17 © Seth D. Kaplan Make Better Use of Local Capacities  Seek creative ways to shape government to take advantage of pockets of cohesion  Help rebuild traditional conflict resolution mechanisms  Empower local and regional governments financially and politically  Start intensive effort to build capacity in local and regional governments, especially in areas crucial to deal with local disputes (judiciary, property registration, financial management)  Create incentives for local groups to participate in state building - cash, power, control over own areas; build coalitions where necessary  Seek creative ways to shape government to take advantage of pockets of cohesion  Help rebuild traditional conflict resolution mechanisms  Empower local and regional governments financially and politically  Start intensive effort to build capacity in local and regional governments, especially in areas crucial to deal with local disputes (judiciary, property registration, financial management)  Create incentives for local groups to participate in state building - cash, power, control over own areas; build coalitions where necessary

18 © Seth D. Kaplan International Assistance  Will have to play greater role fostering negotiations, resolving disputes, and building coalitions between competitive local groups  Work with central government to better shape and empower regional and local governments  Invest in significantly strengthening regional and local government capacity  Play greater role in judiciary, land dispute resolution, mining contract review, and financial management  Undertake extremely difficult analysis of local disputes to help find equitable solution for all parties, especially over land & resources  Provide incentives for resolution of disputes and participation in coalitions and government  Will have to play greater role fostering negotiations, resolving disputes, and building coalitions between competitive local groups  Work with central government to better shape and empower regional and local governments  Invest in significantly strengthening regional and local government capacity  Play greater role in judiciary, land dispute resolution, mining contract review, and financial management  Undertake extremely difficult analysis of local disputes to help find equitable solution for all parties, especially over land & resources  Provide incentives for resolution of disputes and participation in coalitions and government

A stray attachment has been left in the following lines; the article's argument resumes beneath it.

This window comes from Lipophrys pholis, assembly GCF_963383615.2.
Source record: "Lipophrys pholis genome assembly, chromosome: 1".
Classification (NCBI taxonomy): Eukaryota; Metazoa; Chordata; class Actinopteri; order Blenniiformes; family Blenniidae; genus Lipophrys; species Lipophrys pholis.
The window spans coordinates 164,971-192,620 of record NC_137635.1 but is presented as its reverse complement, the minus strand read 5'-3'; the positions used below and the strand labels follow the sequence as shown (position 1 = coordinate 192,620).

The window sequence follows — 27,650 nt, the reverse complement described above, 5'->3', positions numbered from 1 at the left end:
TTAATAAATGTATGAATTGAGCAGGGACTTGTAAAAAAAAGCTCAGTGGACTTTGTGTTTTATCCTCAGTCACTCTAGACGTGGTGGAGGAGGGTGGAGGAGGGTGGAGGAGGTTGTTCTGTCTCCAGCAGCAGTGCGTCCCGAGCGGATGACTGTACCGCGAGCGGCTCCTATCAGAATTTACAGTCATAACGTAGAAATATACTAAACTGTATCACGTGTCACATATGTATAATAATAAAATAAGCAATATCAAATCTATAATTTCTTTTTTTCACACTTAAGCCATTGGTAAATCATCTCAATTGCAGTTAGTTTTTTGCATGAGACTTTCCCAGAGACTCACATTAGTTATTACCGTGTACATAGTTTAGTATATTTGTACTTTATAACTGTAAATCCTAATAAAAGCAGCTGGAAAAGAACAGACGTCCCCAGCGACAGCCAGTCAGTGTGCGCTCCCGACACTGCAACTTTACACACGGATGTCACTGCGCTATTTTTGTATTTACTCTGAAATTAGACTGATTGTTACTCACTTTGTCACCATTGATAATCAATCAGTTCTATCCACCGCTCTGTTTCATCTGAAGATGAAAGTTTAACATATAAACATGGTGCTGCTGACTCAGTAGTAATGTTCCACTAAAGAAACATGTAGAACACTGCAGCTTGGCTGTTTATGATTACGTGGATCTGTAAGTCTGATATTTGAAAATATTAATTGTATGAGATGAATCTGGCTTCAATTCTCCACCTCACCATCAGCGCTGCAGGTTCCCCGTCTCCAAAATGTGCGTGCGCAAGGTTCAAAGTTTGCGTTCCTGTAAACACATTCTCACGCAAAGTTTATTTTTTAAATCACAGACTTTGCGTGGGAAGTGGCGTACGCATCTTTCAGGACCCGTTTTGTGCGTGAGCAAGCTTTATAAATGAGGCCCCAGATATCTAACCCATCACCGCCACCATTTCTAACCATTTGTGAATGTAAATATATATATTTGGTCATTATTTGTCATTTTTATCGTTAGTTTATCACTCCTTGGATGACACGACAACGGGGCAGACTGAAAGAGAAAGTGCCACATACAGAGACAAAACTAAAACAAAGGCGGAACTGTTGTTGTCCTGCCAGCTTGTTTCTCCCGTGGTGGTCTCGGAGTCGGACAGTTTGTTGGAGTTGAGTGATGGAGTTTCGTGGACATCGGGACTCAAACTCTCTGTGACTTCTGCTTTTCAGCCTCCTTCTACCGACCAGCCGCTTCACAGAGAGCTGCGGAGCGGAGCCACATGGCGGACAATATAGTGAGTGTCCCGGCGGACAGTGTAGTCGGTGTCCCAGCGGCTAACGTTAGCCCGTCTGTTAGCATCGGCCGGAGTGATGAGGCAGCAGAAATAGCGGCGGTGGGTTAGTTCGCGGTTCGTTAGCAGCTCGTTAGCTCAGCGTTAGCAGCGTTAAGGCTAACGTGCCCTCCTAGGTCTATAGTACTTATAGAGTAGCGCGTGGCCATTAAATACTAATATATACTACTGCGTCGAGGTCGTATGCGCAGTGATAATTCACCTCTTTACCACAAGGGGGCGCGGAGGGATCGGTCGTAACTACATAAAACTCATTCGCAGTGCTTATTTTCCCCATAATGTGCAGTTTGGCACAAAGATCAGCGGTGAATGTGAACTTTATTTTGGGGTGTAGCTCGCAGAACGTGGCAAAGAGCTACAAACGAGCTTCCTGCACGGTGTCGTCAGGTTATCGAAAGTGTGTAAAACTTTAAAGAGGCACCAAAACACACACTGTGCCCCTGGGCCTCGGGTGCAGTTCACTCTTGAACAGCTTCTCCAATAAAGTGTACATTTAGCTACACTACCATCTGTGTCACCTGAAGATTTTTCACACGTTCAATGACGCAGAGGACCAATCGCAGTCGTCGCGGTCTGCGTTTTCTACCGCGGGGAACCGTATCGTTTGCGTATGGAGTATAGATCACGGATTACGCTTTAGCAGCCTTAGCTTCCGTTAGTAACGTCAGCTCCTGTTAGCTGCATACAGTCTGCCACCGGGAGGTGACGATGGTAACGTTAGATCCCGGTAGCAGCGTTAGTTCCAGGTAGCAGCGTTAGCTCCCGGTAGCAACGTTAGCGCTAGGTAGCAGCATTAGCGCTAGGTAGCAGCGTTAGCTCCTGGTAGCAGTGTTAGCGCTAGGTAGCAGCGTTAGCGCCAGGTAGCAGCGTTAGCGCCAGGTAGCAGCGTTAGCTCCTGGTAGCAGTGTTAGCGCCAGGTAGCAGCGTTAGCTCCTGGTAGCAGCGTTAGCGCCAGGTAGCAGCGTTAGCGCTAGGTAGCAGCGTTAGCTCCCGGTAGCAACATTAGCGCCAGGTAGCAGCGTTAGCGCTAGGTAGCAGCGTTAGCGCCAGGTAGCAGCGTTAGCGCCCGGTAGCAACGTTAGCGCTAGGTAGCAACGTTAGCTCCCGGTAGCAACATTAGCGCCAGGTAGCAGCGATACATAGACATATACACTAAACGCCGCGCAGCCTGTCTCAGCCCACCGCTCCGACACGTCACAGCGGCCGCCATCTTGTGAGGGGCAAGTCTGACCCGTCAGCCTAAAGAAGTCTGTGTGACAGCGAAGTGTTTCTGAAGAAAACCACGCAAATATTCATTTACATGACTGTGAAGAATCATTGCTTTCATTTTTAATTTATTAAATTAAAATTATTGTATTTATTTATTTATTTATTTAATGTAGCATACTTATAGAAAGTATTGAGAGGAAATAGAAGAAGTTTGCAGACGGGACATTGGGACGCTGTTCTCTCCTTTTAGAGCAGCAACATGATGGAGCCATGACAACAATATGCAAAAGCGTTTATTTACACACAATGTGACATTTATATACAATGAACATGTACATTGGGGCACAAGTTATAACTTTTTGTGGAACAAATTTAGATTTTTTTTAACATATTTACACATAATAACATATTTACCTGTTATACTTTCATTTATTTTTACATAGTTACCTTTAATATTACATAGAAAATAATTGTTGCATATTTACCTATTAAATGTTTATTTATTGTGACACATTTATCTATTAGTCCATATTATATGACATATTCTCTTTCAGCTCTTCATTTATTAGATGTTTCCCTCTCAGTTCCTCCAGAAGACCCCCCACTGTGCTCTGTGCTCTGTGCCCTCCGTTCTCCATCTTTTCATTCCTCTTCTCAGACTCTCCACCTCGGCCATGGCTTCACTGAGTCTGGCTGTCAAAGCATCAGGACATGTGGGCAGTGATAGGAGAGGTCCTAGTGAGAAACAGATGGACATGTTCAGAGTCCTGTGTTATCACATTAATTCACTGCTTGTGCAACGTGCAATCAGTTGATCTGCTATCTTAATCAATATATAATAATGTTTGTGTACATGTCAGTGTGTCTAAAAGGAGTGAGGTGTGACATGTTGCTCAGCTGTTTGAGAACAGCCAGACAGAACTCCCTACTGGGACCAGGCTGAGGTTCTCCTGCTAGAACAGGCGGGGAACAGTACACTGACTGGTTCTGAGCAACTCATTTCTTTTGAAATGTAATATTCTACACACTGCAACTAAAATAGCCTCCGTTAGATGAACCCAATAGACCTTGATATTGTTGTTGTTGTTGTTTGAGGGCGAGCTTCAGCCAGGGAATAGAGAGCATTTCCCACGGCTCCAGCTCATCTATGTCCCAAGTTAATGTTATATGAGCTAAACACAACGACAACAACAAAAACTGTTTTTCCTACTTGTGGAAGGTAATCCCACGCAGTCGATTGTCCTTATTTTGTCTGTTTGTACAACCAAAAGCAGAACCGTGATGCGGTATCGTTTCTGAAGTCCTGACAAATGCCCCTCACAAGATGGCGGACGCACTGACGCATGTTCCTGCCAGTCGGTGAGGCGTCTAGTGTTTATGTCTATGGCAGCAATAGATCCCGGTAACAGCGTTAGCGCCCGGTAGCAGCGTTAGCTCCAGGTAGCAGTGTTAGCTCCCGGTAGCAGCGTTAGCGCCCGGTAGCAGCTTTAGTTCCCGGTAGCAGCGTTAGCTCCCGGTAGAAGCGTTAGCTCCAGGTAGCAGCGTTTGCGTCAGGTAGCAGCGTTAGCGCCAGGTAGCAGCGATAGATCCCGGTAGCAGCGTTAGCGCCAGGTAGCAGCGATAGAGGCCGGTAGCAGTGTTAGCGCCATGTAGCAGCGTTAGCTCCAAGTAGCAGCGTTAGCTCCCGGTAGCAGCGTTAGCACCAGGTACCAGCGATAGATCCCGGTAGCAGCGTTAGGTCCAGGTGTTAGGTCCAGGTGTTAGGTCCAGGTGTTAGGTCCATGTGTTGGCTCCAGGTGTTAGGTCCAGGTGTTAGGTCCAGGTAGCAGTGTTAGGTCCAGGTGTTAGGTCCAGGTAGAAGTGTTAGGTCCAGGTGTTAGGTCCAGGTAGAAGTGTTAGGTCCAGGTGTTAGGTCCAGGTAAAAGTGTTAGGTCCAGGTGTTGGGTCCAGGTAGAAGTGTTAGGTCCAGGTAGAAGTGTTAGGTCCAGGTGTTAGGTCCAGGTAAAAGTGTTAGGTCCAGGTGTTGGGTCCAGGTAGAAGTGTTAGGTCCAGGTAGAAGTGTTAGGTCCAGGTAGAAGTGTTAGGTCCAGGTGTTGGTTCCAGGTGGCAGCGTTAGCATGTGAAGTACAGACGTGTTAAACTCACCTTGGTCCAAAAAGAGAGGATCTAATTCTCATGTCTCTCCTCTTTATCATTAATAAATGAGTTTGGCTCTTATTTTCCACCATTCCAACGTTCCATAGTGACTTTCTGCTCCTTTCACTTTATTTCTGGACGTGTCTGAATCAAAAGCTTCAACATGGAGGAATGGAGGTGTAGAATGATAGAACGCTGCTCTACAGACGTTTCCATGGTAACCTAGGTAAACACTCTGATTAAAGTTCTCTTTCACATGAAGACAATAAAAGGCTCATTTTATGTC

19 © Seth D. Kaplan Security  Will only happen when major mineral sites are secured  Will depend on some equitable solution to local conflicts over power, land, and money  Increasing capacity of security apparatus, especially MONUC in the short-term, is essential, but unless systemic issues addressed, MONUC will never be able to withdraw  Intensifying pressure on actors local, national, and regional important, but again must be complemented by effort to deal with core problems  MNCs are only player with governance capacity and incentive to play positive role over long-term in providing security around mineral sites and public services to surrounding population  Will only happen when major mineral sites are secured  Will depend on some equitable solution to local conflicts over power, land, and money  Increasing capacity of security apparatus, especially MONUC in the short-term, is essential, but unless systemic issues addressed, MONUC will never be able to withdraw  Intensifying pressure on actors local, national, and regional important, but again must be complemented by effort to deal with core problems  MNCs are only player with governance capacity and incentive to play positive role over long-term in providing security around mineral sites and public services to surrounding population